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Maurice Martin was born at Mormant in France in 1894.

Martin specialised in landscape painting. He practised the style of ‘en plein air’ painting and the use of pur colour, learned through his association with Henry Moret and his school of Impressionist painters, who lived and worked close to Moret sur Loing in France, and who were themselves profoundly influenced by the innovative creativity of the four leading lights of Impressionism: Claude Monet, Pierre-Auguste Renoir, Camille Pissarro and Alfred Sisley. Martin was inspired by the teaching of the Moret School and believed that ‘plen air’ painting was the only way to capture the immediacy of the outdoor scenery.

The technique used by Martin demanded a free and spontaneous style of painting in order to catch the rapid changes in outdoor light. An artist of these schools he attempted to extract the colors and shapes as well as the fragrances of nature, putting the total ambiance and experience directly onto the canvas. As a general rule, artists from prior schools of classical training chose to absorb the experience of nature into mental and emotional images or perhaps even sketches and then return to the silent studio where they organized their thoughts and interpreted them onto canvas.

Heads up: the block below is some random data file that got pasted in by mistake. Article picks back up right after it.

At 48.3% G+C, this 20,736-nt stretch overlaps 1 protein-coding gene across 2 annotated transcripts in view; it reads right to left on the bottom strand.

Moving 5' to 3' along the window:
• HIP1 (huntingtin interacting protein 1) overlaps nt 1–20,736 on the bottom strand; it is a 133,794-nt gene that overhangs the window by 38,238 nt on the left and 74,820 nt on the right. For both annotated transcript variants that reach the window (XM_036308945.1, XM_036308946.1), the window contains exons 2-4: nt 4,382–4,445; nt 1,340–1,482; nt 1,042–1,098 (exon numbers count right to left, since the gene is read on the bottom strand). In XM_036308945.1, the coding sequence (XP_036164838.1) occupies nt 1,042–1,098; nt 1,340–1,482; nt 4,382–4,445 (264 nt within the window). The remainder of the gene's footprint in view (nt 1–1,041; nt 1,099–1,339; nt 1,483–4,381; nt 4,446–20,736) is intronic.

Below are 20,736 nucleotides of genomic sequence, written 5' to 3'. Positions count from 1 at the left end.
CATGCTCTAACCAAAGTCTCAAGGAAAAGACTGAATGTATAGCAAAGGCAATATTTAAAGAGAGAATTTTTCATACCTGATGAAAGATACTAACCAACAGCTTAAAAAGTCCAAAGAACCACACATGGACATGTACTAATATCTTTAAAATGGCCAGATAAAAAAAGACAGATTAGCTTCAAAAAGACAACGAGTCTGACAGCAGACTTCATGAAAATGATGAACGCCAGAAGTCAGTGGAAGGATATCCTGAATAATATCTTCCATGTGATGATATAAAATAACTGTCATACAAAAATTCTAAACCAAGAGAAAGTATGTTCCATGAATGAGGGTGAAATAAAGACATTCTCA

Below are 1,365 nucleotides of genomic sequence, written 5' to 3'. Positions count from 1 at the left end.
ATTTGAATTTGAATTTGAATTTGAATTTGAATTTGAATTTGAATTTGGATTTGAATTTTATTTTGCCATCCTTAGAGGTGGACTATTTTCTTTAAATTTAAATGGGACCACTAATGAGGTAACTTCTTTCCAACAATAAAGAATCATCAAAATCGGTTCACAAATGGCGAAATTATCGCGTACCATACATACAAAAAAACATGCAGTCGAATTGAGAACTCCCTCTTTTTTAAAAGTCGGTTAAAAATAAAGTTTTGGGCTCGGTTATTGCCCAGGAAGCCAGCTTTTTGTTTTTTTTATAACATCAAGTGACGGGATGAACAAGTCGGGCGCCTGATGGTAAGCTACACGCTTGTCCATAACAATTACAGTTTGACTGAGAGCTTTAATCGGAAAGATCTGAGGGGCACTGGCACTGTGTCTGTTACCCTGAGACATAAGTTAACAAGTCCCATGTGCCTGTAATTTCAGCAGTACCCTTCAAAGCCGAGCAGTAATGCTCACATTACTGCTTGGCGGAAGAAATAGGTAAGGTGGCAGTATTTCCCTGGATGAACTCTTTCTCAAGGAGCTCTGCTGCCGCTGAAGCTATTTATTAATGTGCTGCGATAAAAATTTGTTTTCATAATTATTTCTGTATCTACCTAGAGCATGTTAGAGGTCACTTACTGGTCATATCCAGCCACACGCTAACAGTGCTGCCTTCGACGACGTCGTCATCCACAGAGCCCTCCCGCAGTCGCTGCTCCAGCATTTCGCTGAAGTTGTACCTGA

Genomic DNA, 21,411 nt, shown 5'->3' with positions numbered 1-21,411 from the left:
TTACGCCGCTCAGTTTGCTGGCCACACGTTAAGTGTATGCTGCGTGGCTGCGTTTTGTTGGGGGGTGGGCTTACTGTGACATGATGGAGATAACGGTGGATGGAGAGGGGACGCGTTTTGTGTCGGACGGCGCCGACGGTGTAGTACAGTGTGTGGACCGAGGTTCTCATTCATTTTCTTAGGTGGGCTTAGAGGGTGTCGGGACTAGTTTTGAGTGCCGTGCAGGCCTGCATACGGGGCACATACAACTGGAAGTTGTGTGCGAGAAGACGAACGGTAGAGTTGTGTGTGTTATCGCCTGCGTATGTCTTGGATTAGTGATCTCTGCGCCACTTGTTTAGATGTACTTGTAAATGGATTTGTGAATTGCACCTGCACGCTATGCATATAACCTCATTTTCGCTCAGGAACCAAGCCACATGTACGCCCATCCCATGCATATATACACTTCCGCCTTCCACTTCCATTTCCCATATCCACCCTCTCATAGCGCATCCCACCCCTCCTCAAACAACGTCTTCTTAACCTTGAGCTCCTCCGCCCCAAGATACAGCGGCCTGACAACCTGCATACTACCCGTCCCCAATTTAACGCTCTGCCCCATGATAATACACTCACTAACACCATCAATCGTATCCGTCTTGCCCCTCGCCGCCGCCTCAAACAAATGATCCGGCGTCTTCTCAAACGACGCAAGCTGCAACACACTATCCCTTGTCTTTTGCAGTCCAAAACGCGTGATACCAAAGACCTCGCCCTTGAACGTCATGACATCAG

The primary motivation for Martin born out of the teachings of the Moret School was to go through the woods with his paints and canvasses capturing a piece of nature at an exact prescribed time, thus eliminating the intellectual character of landscape painting. He believed that a landscape should be viewed purely as a moment of beauty.

Martin was a tall man and in his words, “saw from high up”. Yet his paintings are always impeccable in their perception, well lit and full of grace. His many landscapes include studies of Picardy, the Isle of France, Brittany and Provence. He also painted in Spain, especially Grenada and Malaga, capturing with the tip of his brush the dances of sunlight he so much loved.

Among the fine landscape painters, Maurice Martin is one of the most renowned in the world. He presented work in all the major exhibitions in France, and received many awards, including the Gold Medal of the Paris Salon (1946), as well as the Corot Prize.

Being a tall man I saw from high up

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